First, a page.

·      Infants are bound by every sort of protective boundary imaginable – car seats, strollers, cribs, high diapers, and umbrellas.  They are in a cocoon.

·      Toddlers are given slightly larger spaces to roam – one room at a time, low fences at doorways, bigger car seats, taller chairs, booster seats, etc.

·      Young children can roam the house and yard, go to school, get things from the fridge, play with friends on their own, etc.

·      Preteens can ride their bikes around the neighborhood, sleep over at friends’ houses, swim at the pool on their own, go to summer camps, get their own books from the library, do homework independently, etc.

·      Older teens can get a job, drive themselves around town, and may even be given the freedom to go on a long road trip with a friend.

In the same way that their physical space increases as they grow up, so should their personal freedoms and responsibilities.  Conversely, if they abuse their freedoms and prove themselves to be irresponsible, then it is the duty of the parent(s) to reign in those boundaries (physical and personal), until success is achieved, at which point the boundaries are loosened again.

It is not easy to know exactly how much to loosen the boundaries, since the involved parent has dozens of little decisions per day related to boundaries for kids, and if there are a lot of kids in the house, then it’s hundreds of decisions per day.  To name a few: Do we buy the Nintendo Wii for Christmas for our 8 year old boy?  Do we let our 10 year old girl wear makeup and pierce her ears?  Is this movie okay for my 6, 9, and 14 year old to watch tonight?  Is my 9 year old ready for two weeks away at summer camp?  Is it time to talk about sex with my 11 year old, and what exactly do I say?  Is it okay for my 13 year old to have a girlfriend and go on a date to see the new Twilight movie?  Do we want out 16 year old daughter to have a car of her own?  Should we let our 17 year old drive with his two buddies to visit a college five hours away?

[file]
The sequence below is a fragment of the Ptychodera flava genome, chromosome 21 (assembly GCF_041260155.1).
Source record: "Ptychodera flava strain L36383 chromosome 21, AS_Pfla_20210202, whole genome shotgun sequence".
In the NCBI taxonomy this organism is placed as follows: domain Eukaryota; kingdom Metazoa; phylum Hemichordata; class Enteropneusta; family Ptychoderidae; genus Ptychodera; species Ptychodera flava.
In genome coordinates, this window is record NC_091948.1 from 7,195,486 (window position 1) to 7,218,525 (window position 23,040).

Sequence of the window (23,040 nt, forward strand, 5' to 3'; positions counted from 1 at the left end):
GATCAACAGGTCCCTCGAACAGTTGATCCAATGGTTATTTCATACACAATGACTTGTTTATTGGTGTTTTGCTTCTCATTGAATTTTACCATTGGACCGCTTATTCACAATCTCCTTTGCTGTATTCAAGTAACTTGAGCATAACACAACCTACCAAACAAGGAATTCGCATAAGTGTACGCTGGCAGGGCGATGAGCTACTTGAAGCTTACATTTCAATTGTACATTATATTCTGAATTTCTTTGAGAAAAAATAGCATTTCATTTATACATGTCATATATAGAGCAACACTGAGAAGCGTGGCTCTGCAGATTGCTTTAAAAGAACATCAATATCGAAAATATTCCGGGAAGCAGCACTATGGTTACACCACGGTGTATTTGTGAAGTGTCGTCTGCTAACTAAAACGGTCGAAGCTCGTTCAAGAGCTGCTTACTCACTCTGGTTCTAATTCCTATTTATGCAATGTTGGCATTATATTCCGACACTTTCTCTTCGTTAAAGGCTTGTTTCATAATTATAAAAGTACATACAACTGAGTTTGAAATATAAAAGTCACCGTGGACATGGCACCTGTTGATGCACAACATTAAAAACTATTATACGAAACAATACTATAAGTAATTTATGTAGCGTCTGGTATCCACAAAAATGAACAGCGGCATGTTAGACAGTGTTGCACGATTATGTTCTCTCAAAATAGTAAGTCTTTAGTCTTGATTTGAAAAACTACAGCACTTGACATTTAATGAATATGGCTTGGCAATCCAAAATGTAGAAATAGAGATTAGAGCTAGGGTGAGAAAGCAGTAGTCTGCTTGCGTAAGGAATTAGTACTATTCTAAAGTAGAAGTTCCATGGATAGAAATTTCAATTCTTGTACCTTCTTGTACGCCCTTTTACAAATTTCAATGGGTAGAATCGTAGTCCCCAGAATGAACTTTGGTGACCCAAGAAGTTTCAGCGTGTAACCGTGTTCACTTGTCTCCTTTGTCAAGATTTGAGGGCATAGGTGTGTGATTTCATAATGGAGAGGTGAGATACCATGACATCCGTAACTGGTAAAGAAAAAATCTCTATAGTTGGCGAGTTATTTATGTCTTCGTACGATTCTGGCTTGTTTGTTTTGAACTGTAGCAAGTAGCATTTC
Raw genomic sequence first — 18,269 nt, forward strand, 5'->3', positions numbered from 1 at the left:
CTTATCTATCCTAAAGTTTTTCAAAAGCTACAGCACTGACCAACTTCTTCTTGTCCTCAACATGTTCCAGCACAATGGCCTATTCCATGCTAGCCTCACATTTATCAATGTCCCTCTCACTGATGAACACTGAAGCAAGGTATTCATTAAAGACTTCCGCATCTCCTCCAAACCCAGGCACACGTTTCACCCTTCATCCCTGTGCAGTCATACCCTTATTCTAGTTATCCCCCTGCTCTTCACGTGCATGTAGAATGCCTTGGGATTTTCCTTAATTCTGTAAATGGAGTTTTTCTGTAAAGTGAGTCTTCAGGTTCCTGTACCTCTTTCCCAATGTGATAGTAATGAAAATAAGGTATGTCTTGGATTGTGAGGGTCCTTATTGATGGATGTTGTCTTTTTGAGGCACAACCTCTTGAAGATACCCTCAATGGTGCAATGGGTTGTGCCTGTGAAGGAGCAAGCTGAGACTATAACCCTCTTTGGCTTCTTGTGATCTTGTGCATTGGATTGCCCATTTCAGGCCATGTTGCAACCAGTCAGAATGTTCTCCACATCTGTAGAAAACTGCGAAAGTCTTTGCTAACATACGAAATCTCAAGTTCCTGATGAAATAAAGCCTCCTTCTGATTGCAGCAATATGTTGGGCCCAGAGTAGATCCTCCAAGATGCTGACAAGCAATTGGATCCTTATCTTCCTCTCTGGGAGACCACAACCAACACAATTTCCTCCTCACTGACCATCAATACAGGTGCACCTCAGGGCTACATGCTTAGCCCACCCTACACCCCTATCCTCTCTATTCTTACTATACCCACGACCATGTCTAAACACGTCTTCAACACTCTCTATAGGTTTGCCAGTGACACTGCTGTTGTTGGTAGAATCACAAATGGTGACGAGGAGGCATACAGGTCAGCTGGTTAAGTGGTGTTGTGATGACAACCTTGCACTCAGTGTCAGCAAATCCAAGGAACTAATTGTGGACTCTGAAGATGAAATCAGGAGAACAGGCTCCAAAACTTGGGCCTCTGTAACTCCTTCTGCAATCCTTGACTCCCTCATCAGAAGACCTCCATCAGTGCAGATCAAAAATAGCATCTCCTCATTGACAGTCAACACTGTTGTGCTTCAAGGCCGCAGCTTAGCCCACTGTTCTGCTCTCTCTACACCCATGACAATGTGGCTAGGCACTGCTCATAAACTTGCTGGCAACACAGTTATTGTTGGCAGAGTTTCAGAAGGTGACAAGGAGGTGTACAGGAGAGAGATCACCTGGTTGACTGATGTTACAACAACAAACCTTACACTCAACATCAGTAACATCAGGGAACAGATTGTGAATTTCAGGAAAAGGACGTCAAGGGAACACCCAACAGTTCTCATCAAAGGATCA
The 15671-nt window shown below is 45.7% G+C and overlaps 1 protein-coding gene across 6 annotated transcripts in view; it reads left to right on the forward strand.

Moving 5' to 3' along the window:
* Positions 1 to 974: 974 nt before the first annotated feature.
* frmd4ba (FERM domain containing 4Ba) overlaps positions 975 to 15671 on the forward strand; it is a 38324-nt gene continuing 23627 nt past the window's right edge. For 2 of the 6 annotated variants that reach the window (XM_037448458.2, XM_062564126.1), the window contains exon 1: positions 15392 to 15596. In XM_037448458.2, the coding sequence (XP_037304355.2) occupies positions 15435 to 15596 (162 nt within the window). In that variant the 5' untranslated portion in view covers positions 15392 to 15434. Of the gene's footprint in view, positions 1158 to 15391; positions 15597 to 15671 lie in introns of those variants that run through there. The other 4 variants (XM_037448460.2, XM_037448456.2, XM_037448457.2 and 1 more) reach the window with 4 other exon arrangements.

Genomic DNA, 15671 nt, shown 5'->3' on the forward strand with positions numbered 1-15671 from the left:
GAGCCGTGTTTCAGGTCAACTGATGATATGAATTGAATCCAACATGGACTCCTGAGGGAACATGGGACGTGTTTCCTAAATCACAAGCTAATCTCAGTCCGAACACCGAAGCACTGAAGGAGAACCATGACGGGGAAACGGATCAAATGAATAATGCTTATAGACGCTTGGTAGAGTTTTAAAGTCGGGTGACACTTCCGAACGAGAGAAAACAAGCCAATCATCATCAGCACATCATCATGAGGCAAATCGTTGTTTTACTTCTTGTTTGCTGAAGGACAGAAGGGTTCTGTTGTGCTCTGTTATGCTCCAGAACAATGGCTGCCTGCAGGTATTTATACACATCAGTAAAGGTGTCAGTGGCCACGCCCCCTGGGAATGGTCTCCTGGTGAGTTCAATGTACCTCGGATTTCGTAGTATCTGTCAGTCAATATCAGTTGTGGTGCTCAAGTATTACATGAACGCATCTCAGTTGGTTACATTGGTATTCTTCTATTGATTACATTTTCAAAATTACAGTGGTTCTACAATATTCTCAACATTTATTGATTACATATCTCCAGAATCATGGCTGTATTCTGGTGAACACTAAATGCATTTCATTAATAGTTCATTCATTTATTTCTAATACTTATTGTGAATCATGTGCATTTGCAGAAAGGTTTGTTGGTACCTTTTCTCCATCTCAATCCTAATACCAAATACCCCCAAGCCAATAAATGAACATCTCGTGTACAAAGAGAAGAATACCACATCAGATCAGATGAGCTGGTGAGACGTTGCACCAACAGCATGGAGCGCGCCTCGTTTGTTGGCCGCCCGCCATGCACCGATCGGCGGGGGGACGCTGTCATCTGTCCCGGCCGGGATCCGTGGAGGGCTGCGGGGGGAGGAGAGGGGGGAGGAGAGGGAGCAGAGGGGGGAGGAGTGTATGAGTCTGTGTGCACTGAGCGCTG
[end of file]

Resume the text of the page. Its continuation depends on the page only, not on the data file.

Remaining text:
How do you make those decisions?  It requires wisdom, and wisdom comes from God through research, prayer, fellowship, and experience.  There is no easy way to get it, but it can be had over time, with mistakes made along the way.

Relationship is Everything: